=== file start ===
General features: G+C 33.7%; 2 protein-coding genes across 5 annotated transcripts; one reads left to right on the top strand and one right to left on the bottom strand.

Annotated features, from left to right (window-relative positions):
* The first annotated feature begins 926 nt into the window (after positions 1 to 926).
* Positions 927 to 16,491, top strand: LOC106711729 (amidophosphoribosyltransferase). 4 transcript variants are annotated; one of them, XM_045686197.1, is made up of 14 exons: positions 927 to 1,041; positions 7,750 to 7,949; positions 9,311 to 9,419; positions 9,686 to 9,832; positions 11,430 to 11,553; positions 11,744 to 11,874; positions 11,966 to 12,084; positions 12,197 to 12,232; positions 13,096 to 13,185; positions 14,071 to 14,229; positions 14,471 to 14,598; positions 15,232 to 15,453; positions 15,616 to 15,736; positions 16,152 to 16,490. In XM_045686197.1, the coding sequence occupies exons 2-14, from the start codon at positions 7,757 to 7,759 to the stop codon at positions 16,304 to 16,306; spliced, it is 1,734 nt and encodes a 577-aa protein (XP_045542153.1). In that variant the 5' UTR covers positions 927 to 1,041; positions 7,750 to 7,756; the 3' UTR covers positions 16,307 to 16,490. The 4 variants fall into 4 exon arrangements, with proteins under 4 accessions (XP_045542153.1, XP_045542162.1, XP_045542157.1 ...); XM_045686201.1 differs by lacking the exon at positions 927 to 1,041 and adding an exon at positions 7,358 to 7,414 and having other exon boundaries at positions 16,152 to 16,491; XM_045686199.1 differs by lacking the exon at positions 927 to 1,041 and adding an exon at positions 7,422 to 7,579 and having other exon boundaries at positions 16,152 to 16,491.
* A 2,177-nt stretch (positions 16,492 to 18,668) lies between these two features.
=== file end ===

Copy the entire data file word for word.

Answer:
General features: G+C 33.7%; 2 protein-coding genes across 5 annotated transcripts; one reads left to right on the top strand and one right to left on the bottom strand.

Annotated features, from left to right (window-relative positions):
* The first annotated feature begins 926 nt into the window (after positions 1 to 926).
* Positions 927 to 16,491, top strand: LOC106711729 (amidophosphoribosyltransferase). 4 transcript variants are annotated; one of them, XM_045686197.1, is made up of 14 exons: positions 927 to 1,041; positions 7,750 to 7,949; positions 9,311 to 9,419; positions 9,686 to 9,832; positions 11,430 to 11,553; positions 11,744 to 11,874; positions 11,966 to 12,084; positions 12,197 to 12,232; positions 13,096 to 13,185; positions 14,071 to 14,229; positions 14,471 to 14,598; positions 15,232 to 15,453; positions 15,616 to 15,736; positions 16,152 to 16,490. In XM_045686197.1, the coding sequence occupies exons 2-14, from the start codon at positions 7,757 to 7,759 to the stop codon at positions 16,304 to 16,306; spliced, it is 1,734 nt and encodes a 577-aa protein (XP_045542153.1). In that variant the 5' UTR covers positions 927 to 1,041; positions 7,750 to 7,756; the 3' UTR covers positions 16,307 to 16,490. The 4 variants fall into 4 exon arrangements, with proteins under 4 accessions (XP_045542153.1, XP_045542162.1, XP_045542157.1 ...); XM_045686201.1 differs by lacking the exon at positions 927 to 1,041 and adding an exon at positions 7,358 to 7,414 and having other exon boundaries at positions 16,152 to 16,491; XM_045686199.1 differs by lacking the exon at positions 927 to 1,041 and adding an exon at positions 7,422 to 7,579 and having other exon boundaries at positions 16,152 to 16,491.
* A 2,177-nt stretch (positions 16,492 to 18,668) lies between these two features.